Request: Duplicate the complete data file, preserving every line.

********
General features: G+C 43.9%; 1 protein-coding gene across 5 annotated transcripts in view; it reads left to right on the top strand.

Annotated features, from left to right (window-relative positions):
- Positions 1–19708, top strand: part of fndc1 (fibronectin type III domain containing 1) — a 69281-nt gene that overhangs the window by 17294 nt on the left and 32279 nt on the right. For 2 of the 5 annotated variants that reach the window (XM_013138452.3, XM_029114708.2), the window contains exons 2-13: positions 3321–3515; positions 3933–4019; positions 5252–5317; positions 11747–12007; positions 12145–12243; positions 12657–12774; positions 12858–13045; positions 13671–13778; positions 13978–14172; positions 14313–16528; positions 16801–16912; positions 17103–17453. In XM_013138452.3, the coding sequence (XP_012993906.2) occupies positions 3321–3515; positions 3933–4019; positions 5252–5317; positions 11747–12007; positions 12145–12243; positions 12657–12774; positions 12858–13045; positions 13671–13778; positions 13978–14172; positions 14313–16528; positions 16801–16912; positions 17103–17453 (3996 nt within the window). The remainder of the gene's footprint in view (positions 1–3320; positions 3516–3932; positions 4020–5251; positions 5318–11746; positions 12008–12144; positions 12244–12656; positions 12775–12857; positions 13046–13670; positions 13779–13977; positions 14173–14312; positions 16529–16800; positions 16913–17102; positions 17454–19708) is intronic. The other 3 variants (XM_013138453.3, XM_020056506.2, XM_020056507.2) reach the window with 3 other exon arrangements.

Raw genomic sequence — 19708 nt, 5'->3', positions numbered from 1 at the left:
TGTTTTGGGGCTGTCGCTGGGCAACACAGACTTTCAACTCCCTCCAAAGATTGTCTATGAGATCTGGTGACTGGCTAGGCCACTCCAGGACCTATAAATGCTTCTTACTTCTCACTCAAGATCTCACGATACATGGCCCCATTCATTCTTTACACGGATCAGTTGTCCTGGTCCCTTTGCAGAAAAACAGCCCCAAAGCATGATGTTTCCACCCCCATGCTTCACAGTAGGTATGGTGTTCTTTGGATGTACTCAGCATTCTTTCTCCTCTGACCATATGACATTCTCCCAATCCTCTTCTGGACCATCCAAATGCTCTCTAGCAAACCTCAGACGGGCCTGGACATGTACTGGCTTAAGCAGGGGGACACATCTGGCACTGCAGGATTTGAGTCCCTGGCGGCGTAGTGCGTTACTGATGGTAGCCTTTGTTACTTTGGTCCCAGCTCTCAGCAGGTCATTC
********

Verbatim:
General features: G+C 43.9%; 1 protein-coding gene across 5 annotated transcripts in view; it reads left to right on the top strand.

Annotated features, from left to right (window-relative positions):
- Positions 1–19708, top strand: part of fndc1 (fibronectin type III domain containing 1) — a 69281-nt gene that overhangs the window by 17294 nt on the left and 32279 nt on the right. For 2 of the 5 annotated variants that reach the window (XM_013138452.3, XM_029114708.2), the window contains exons 2-13: positions 3321–3515; positions 3933–4019; positions 5252–5317; positions 11747–12007; positions 12145–12243; positions 12657–12774; positions 12858–13045; positions 13671–13778; positions 13978–14172; positions 14313–16528; positions 16801–16912; positions 17103–17453. In XM_013138452.3, the coding sequence (XP_012993906.2) occupies positions 3321–3515; positions 3933–4019; positions 5252–5317; positions 11747–12007; positions 12145–12243; positions 12657–12774; positions 12858–13045; positions 13671–13778; positions 13978–14172; positions 14313–16528; positions 16801–16912; positions 17103–17453 (3996 nt within the window). The remainder of the gene's footprint in view (positions 1–3320; positions 3516–3932; positions 4020–5251; positions 5318–11746; positions 12008–12144; positions 12244–12656; positions 12775–12857; positions 13046–13670; positions 13779–13977; positions 14173–14312; positions 16529–16800; positions 16913–17102; positions 17454–19708) is intronic. The other 3 variants (XM_013138453.3, XM_020056506.2, XM_020056507.2) reach the window with 3 other exon arrangements.

Raw genomic sequence — 19708 nt, 5'->3', positions numbered from 1 at the left:
TGTTTTGGGGCTGTCGCTGGGCAACACAGACTTTCAACTCCCTCCAAAGATTGTCTATGAGATCTGGTGACTGGCTAGGCCACTCCAGGACCTATAAATGCTTCTTACTTCTCACTCAAGATCTCACGATACATGGCCCCATTCATTCTTTACACGGATCAGTTGTCCTGGTCCCTTTGCAGAAAAACAGCCCCAAAGCATGATGTTTCCACCCCCATGCTTCACAGTAGGTATGGTGTTCTTTGGATGTACTCAGCATTCTTTCTCCTCTGACCATATGACATTCTCCCAATCCTCTTCTGGACCATCCAAATGCTCTCTAGCAAACCTCAGACGGGCCTGGACATGTACTGGCTTAAGCAGGGGGACACATCTGGCACTGCAGGATTTGAGTCCCTGGCGGCGTAGTGCGTTACTGATGGTAGCCTTTGTTACTTTGGTCCCAGCTCTCAGCAGGTCATTC